What you can do is make short and simple demos to show how those tools are used. Cover the most basic functions at first, sit by their side and help them use the tools. Be prepared to do all the tasks like configuring the git, creating the wiki page structure, etc.

Edit: In reply to the comment, I think that establishing clear tasks, estimations and deadlines and keeping track of the time spent is more important than using git or similar tools. If you plan to work on the application later, it is very important to keep a track what is already done and how long each feature took. So I suggest you start from task management, and then proceed to the tools you want to use.

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Yes, it would take some experienced developers 3-4 days to finish the project if they work full time, but we have homeworks, courses we must go, days when we are not in the mood for coding - so I specified a deadline of approx. one month. Unfortunately I didn't care to setup some tools to track the total time we worked on a specific feature so I can't reliably tell you total working hours so far for us. Also keep in mind that we plan to continue working on the application after the competitions finishes. –  razvanp Feb 19 '13 at 10:45
    
Please see my edit. –  superM Feb 19 '13 at 10:57
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I actually like Joel Spolsky's own thoughts on it, as he laid out in Getting Things Done When You're Only a Grunt. To summarize:

  1. Just do it - Write makefiles, create a daily build server etc.
  2. Nobody uses source control or bug databases? Start using them yourself. If someone reports a bug against your work, ask them politely to use the bug database to report bugs to you so you can keep track of them; otherwise you won't be able to keep them straight in your head and fix them. On any non-trivial project, there'll be a situation that's only solvable with source control: use source control for the code by yourself and swoop heroically in to save the day when such a situation occurs. Once this happens a few times, they'll become convinced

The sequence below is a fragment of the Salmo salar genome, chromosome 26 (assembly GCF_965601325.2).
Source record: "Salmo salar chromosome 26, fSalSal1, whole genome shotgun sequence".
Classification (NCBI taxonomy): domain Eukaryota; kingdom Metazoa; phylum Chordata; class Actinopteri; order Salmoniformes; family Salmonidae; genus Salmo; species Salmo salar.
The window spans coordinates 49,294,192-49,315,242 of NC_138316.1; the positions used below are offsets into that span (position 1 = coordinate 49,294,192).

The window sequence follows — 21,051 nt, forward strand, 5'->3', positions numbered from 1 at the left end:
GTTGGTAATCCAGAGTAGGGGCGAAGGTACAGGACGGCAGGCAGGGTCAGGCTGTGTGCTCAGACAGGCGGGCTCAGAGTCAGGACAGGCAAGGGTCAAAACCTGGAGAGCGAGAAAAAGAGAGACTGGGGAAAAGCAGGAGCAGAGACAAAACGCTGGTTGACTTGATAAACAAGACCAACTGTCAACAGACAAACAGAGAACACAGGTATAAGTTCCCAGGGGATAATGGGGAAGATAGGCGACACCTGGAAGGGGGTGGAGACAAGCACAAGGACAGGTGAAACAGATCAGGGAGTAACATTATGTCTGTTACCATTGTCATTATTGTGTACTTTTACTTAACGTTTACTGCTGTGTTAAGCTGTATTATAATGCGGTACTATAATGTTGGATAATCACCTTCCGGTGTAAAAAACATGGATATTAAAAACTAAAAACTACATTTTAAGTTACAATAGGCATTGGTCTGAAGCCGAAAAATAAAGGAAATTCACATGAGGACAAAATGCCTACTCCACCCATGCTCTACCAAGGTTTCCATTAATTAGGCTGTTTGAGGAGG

3. Create a Pocket of Excellence - Do the right things for yourself: speccing, scheduling etc. Since this doesn't seem like a work project, it doesn't look like you can take this advice all the way, since you can't hire new team members who believe in your message
  4. Become Invaluable - Demonstrate that you're a great contributor to cement your influence in the team. Otherwise you run the risk of becoming known as a person who values process and tools over results
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Invaluable answer! –  Vorac Feb 25 '13 at 13:55
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Documentation, Wiki, versioning software, methodologies etc are experiences and lessons learned over time; working of several projects and probably over several teams. And it usually sticks with those already employed or who take their industry seriously. They are students, so their interests are probably limited short of what happens in the future. :)

But to try and answer your question: